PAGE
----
Include the basics. Address, phone number, service hours, service rates and service areas are your call-to-action (CTA). These are the information your customers always want to see.
Let customers know you’re online. Like a virus, spread the good news all over the web. The Internet is your universe.
Build strong engagement. Make sure your customers feel your presence every day. Answer their questions directly.
Cross-link and reference multiple channel. You’ll feel less stress when you’ll come up with a technique to unify all your channels. For example, your Google+ page connects to your Facebook and Twitter.
Consider building a site. There are hundreds of online channels. There are social networking sites, content curation sites, bookmarking sites, news sites, review sites, etc. Yet, there are times these channels aren’t enough. You need a website if you seek to manage all your brand and non-brand contents in one bigger place.
Implementation comes with best practices. The following practices as mentioned in the video will help you get organized every day.
- Facilitate a referral loop with your customers.
- Avoid copying reviews from one site to another.
- Always remember login details such as email addresses and passwords.
- Ask tech savvy family, relatives and friends for help.
The fifth video series shares information on how you can outwit, outplay and outlast your competitors. Competition is good and inevitable. It means you have the ability to get better than them.
There are four common questions to ask yourself when studying competitors:
1. Who are these competitors?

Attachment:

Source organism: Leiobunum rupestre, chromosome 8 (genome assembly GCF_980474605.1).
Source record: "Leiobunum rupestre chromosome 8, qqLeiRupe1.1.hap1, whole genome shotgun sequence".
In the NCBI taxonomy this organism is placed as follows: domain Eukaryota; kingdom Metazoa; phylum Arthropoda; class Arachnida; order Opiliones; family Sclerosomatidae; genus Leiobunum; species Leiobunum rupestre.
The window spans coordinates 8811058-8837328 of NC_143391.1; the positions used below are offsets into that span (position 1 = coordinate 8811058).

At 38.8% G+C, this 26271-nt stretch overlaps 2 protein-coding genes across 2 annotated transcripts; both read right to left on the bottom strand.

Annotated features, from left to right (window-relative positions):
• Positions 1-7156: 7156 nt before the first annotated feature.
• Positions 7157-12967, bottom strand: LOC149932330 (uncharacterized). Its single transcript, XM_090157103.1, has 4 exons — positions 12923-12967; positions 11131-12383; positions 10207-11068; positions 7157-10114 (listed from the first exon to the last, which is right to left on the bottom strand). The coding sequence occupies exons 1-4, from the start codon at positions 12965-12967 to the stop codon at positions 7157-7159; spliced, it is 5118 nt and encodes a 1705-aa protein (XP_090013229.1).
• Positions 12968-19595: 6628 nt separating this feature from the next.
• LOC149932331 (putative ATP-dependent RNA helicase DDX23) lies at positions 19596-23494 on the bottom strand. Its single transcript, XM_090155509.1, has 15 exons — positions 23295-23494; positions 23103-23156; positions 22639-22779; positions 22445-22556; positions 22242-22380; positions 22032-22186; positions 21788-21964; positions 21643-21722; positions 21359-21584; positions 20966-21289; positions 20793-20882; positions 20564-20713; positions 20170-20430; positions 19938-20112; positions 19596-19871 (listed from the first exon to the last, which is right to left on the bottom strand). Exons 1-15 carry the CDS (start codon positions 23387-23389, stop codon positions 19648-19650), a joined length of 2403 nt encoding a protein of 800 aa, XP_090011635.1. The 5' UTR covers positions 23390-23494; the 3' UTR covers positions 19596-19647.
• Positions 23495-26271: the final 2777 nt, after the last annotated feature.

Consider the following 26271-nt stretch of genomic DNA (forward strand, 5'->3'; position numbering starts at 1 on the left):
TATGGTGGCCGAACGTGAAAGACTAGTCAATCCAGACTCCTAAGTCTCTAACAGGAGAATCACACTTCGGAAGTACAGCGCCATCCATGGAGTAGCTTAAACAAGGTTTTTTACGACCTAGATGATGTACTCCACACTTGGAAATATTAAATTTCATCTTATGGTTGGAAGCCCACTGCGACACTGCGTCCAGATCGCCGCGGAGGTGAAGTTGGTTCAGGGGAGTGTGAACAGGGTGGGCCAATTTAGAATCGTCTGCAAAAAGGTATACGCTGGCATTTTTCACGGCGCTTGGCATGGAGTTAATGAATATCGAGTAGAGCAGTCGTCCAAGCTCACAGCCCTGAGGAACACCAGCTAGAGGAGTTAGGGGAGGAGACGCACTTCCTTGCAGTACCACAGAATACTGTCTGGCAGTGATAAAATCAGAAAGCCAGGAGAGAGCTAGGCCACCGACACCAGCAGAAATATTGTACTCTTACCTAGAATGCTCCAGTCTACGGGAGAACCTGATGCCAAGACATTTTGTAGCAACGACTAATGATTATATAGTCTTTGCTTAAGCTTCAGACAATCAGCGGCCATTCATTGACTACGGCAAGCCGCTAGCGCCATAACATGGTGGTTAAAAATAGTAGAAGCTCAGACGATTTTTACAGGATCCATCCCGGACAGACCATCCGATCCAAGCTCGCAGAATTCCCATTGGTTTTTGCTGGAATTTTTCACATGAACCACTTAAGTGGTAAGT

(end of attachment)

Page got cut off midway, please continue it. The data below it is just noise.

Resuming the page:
You need long hours of research to find them. Some of them might already established a strong online presence. Some are new. Yet, as you go along with your research, always remind yourself your goal is to exceed the quality of their products and services.
2. What type of online presence do these competitors have?
Your competitors may have built their own site and social media channels. They can be found in Facebook, Twitter, Yelp and more.
3. What’s compelling about your competitors’ online presence?
You might have observed big and small businesses these days have a site, Facebook page and Twitter. Their site is built with a blog that is updated with daily news. Their social media channels, on the other hand, are used to communicate with their customers.
4. Does your value-add distinguish your business from the others?
Answer yes to this question and you’re all set for online marketing. The truth is, customers look for something unique among the crowd. They know they have plenty of choices but they aren’t sure who to pick.
Customers make decisions differently but they do ask three common questions before reaching-out to you. These questions are:
- What makes you the best person for the job?
- Are your previous and current clients happy?
- What are your credentials?
Finally, the video below teaches you how to establish a holistic online identity using social media and review site. There are three channels that are featured: Google+, LinkedIn and Yelp.
You’re going to use Google+ when you want a free social networking site sprinkled with other free services such as G-mail, Maps, Hangout, YouTube etc. that can further enhance your online identity. Your customers will visit your G+ profile to see your updates, announcements and photos.
LinkedIn is your online resume. It reveals your work experiences, scholastic background, skills and reviews from your previous co-workers and employers. Customers look for your LinkedIn if they want to check how dependable you are when it comes to work.
There are other social media sites you can use to effectively communicate with your customers. More on that topic here. The goal is to update your essential business information such as address, phone number, hours of service and site url as needed.
Yelp is a social review site. You’re going to register your business here to earn more customer feedback and reviews. Other popular review sites include Merchant Circle, Amazon and Foursquare.
To keep the conversation going, ask previous and existing customers for feedback. Encourage them to rate and write a short review about your products and services.
More articles to come…